There's a change in 1990 or so (I'm plus or minus a year on this, I think) to do with FICP ranking points and earning entry to World Cup races and the Tour. In one of the cycling yearbooks that came out at the time ( I can't remember if the yearbooks were 1989 and 1990 or 1990 and 1991)) LeMond noted how this had impacted the peloton, made riders more mercenary, made races harder and faster (he specifically references the speed of Milan-Sanremo IIRC). Because of lockdown I have very few of my cycling books to hand so can't check this, maybe you can see if it's represented in the stats you have to hand.

The simple point I am making here is that things changed but the change's explanation is not just doping.

On the money side of things: Italians had been to the fore in the big bang of bucks that happened in the 1980s (see the financing of Moser's Hour). Like you, I'm not sure a lack of money can explain their fall off in performance. What I would say is that the arrival of money didn't necessarily help the sport in Italy, not if you look at guys like Visentini who seemed to prefer spending it than earning it. Perhaps there is a 'lost generation', between Moser/Saroni and Bugno/Chiappucci. You probably have better stats on that than I do.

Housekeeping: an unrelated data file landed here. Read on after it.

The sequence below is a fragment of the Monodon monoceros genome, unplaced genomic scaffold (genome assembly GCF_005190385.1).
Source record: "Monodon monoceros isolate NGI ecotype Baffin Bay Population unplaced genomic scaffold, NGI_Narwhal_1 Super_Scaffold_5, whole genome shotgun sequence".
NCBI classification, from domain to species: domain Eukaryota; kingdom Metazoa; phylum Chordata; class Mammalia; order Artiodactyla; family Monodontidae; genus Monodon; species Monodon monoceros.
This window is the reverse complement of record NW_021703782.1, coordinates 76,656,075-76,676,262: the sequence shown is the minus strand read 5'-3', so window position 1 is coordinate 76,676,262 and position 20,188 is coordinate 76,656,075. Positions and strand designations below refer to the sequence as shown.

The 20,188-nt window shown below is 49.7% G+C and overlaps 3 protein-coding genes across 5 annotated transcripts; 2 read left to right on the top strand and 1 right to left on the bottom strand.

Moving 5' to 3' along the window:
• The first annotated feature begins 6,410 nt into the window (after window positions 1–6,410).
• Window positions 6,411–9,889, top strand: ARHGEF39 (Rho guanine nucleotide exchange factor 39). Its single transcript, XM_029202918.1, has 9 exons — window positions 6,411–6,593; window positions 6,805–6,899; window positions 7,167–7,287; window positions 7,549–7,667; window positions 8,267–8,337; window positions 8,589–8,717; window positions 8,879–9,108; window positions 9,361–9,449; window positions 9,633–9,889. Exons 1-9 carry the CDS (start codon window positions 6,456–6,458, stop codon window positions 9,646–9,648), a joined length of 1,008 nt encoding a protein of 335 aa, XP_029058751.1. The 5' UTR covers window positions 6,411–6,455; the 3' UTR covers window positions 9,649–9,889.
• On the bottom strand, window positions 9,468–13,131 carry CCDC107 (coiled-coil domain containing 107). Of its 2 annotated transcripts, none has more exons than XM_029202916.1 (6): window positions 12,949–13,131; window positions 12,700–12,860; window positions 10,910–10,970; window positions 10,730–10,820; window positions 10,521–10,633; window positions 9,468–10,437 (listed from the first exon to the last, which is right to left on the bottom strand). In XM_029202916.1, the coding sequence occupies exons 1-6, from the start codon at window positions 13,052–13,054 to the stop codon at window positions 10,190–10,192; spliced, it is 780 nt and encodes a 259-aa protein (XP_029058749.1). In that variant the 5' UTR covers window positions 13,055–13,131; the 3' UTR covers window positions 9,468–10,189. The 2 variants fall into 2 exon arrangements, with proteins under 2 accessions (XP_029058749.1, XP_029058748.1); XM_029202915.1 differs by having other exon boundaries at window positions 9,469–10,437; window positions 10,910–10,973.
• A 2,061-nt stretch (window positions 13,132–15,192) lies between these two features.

To go back to a doping-related explanation: I think the French were able to hold their own in the 80s with hormone rebalancing and they didn't advance much beyond that. The Italians, on the other hand, were embracing blood doping (we see it at Hoonved, Gis, and Carrera) as were the Dutch (PDM 'discovered' it independently of the Italians). The Spanish were also coming up at the time, unfettered by heritage - Reynolds were breaking the mould as were ONCE - which may have allowed them to play with blood bags early in their history (the evidence is, I think, circumstantial but it's a compelling narrative).

To marry the cultural and the pharmaceutical: once the Italians balanced the equation - made the cultural shift - they were able to pull ahead, particularly of the French, who I think stayed stuck in era of Bellocq and that horse doctor.

On the cost of EPO: it's something I'm paying more attention to these days but yes, in the early years, it wasn't as cheap as legend would have us believe.
 
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Barcelona was 92, so I imagine your timeline to be slightly askew.
Barcelona was 92, so I imagine your timeline to be slightly askew.
Barcelona was 92. That preparation for Barcelona games included stage races with teams that had been to Europe, including teams that had riders in the LA Olympics so information was widely discussed. Our National Olympic teams were open to amateurs. For the Atlanta Games we had two Oly trial races in Seattle a year apart to prepare. People were keen to understand what we were up against so, no...the timeline was correct. Sorry for any misdirection, though.
 
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Late 1980s emeregence of aids might have put the brakes on blood doping, providing your own blood means you would have to be more specific about races you could target

Generally I think blood doping would have a lower take up than EPO aswell
That is, allegedly, the reason the IOC banned blood doping in 1985: